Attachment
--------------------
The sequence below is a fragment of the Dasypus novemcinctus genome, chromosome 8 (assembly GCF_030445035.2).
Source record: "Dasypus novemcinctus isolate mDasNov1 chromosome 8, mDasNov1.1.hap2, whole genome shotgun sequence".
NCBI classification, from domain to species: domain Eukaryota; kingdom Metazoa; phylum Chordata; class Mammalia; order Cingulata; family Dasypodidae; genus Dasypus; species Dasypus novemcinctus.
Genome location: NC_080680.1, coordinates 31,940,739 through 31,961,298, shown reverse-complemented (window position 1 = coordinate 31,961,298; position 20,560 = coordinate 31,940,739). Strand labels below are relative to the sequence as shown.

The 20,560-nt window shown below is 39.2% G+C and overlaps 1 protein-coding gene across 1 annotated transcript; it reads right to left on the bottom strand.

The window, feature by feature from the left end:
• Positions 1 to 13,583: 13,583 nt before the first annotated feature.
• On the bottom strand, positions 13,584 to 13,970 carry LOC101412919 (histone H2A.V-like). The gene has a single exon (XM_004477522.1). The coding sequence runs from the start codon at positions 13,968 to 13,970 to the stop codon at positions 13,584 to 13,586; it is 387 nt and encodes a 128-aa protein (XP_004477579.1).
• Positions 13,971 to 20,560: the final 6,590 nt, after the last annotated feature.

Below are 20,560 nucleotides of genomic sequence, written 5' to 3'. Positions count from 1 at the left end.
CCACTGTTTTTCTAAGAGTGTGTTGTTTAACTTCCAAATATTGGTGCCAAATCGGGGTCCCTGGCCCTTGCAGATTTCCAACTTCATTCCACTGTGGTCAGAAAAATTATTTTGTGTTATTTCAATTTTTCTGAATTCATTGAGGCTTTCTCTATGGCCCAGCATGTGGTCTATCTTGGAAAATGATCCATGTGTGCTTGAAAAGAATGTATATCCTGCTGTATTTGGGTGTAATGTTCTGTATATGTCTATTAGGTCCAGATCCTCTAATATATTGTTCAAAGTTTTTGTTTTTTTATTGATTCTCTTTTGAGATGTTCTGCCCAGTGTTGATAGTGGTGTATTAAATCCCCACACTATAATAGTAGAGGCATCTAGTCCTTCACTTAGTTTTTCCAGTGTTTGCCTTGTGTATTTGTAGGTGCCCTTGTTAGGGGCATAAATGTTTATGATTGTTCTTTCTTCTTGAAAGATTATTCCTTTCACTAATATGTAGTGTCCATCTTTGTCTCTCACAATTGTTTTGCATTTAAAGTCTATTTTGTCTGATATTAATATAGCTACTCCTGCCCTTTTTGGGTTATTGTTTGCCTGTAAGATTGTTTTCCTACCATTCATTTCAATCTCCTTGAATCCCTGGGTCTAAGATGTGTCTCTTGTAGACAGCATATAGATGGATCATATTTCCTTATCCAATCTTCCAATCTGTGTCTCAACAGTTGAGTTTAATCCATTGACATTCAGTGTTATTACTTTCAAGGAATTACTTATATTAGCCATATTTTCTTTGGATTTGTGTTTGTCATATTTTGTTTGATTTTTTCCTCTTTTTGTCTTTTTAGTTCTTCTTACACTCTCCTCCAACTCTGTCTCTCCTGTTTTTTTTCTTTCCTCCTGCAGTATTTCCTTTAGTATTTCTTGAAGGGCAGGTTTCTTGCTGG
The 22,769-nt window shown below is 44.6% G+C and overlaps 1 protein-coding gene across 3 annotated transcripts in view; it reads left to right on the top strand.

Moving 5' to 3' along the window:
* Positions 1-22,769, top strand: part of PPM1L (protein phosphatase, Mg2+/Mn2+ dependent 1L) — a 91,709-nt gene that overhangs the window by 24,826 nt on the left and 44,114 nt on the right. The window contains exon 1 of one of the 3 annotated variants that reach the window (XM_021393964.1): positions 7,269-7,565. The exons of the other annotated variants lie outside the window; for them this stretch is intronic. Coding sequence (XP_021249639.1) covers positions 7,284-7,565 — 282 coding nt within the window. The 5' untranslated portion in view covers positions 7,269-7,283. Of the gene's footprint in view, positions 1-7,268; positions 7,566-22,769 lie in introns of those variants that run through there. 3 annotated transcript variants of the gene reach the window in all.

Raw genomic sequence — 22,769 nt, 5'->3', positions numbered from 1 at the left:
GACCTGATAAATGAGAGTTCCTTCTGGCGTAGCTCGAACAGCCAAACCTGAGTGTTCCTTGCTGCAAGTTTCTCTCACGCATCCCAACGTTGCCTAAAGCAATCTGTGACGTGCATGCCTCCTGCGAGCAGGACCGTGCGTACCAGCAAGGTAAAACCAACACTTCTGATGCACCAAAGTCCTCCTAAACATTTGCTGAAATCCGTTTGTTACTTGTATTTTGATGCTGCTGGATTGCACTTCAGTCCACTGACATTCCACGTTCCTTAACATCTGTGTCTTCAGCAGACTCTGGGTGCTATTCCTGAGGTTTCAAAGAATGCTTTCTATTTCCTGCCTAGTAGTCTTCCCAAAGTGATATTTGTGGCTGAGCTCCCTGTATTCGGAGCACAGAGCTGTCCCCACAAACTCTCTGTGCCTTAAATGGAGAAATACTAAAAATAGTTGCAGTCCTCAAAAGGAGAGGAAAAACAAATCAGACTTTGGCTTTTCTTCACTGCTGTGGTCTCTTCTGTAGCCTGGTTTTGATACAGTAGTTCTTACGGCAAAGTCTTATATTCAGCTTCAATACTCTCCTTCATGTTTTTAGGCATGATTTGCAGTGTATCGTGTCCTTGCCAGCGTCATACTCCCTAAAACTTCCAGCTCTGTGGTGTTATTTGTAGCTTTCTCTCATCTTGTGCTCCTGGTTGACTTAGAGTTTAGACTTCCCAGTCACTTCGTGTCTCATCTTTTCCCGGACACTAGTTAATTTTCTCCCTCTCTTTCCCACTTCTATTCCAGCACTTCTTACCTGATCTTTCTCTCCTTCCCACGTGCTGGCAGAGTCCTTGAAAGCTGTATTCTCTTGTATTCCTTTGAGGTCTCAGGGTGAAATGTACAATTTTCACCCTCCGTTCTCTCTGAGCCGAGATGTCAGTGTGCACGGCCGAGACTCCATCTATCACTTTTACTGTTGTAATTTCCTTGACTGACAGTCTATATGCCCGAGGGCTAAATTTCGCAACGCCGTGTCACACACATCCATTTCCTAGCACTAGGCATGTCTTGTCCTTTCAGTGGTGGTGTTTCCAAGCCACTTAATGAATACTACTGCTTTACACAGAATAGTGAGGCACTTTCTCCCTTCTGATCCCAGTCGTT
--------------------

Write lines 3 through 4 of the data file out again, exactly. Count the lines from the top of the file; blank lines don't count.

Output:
NCBI classification, from domain to species: domain Eukaryota; kingdom Metazoa; phylum Chordata; class Mammalia; order Cingulata; family Dasypodidae; genus Dasypus; species Dasypus novemcinctus.
Genome location: NC_080680.1, coordinates 31,940,739 through 31,961,298, shown reverse-complemented (window position 1 = coordinate 31,961,298; position 20,560 = coordinate 31,940,739). Strand labels below are relative to the sequence as shown.